by Tom Vaughan, Treasurer, Overmountain Victory Trail Association
In the words of Robert Burns: “… In proving foresight may be vain: The best laid schemes o’ Mice an’ Men Gang aft agley, An’ lea’e us nought but grief an’ pain, For promis’d joy!”
Our best laid plans went astray in 2020, and it HURT! That is, until we took a deep breath, looked at each other and said ‘This is the opportunity we have been waiting on!’
For years we had been talking about developing a series of videos that told the Story of the Overmountain Men and their trek along what is now the Overmountain Victory National Historic Trail. We tell the Story in-person to well over 25,000 people each year, including over 15,000 youth.
Our group of reenactors will go about anywhere, any time to tell how we won the Revolutionary War, but we are limited, both in available program time, audiences, and personal time. And now, we couldn’t present nearly as many programs due to Covid-19 restrictions, so we set about to make videos.
Our first thought was just to tell the Story of the Overmountain Men. We soon realized we could tell a much broader story of frontier life, key people such as Mary Patton and Mrs. McDowell, and those left behind, in addition to the commanders. The first video we released had over 5000 views in just a few days! We had a new audience–over 50,000 and counting!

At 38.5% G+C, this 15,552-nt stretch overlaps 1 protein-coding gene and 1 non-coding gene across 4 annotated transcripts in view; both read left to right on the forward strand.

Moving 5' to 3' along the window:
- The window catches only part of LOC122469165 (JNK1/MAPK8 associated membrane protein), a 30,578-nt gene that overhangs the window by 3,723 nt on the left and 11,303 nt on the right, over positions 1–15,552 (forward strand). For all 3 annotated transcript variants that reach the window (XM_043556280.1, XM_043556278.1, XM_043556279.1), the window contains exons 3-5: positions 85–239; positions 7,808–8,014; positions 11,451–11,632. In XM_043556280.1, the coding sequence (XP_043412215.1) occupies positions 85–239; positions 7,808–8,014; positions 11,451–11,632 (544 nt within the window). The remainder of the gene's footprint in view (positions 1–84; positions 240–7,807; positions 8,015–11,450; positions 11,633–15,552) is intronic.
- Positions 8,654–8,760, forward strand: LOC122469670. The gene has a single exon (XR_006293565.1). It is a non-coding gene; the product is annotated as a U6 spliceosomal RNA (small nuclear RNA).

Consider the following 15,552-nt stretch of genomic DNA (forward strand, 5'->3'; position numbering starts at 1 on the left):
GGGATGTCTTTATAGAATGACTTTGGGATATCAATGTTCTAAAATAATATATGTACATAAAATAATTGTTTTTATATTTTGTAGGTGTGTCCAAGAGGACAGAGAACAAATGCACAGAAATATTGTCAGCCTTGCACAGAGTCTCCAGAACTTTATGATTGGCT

We have now produced over 20 videos, with most in the 5–7-minute time range, with plans for at least 20-30 more, and are coordinating with Standards-of-Learning. We are setting up a YouTube channel which will be available to teachers year-round to draw upon in support of classroom needs.
by William Caldwell, Park Guide, Overmountain Victory NHT
Over the course of 2020 and into 2021, the Covid-19 pandemic presented two large challenges to “traditional” interpretive programs for the Overmountain Victory National Historic Trail (OVNHT): the inability to provide staff for in-person hikes and talks, and a growing number of people choosing to explore the OVNHT as a way of recreating safely in outdoor spaces.
The National Park Service staff sought to accommodate the growing number of trail users virtually through social media with a number of video programs from Park Rangers, informative posts highlighting trail sections and their accessibility, and video interviews with historians diving deeper into the story behind the OVNHT and its role in the American Revolution. In 2020 alone, 159 virtual programs were shared through social media resulting in over 160,000 viewers learning more about the story of the trail and how they can safely access and enjoy the recreational opportunities offered along the 330-mile trail corridor.
These programs have plans to continue into 2021, educating virtual viewers of the many opportunities to safely explore the OVNHT and connect, not only with nature, but with the rich story that took place nearly 250 years ago.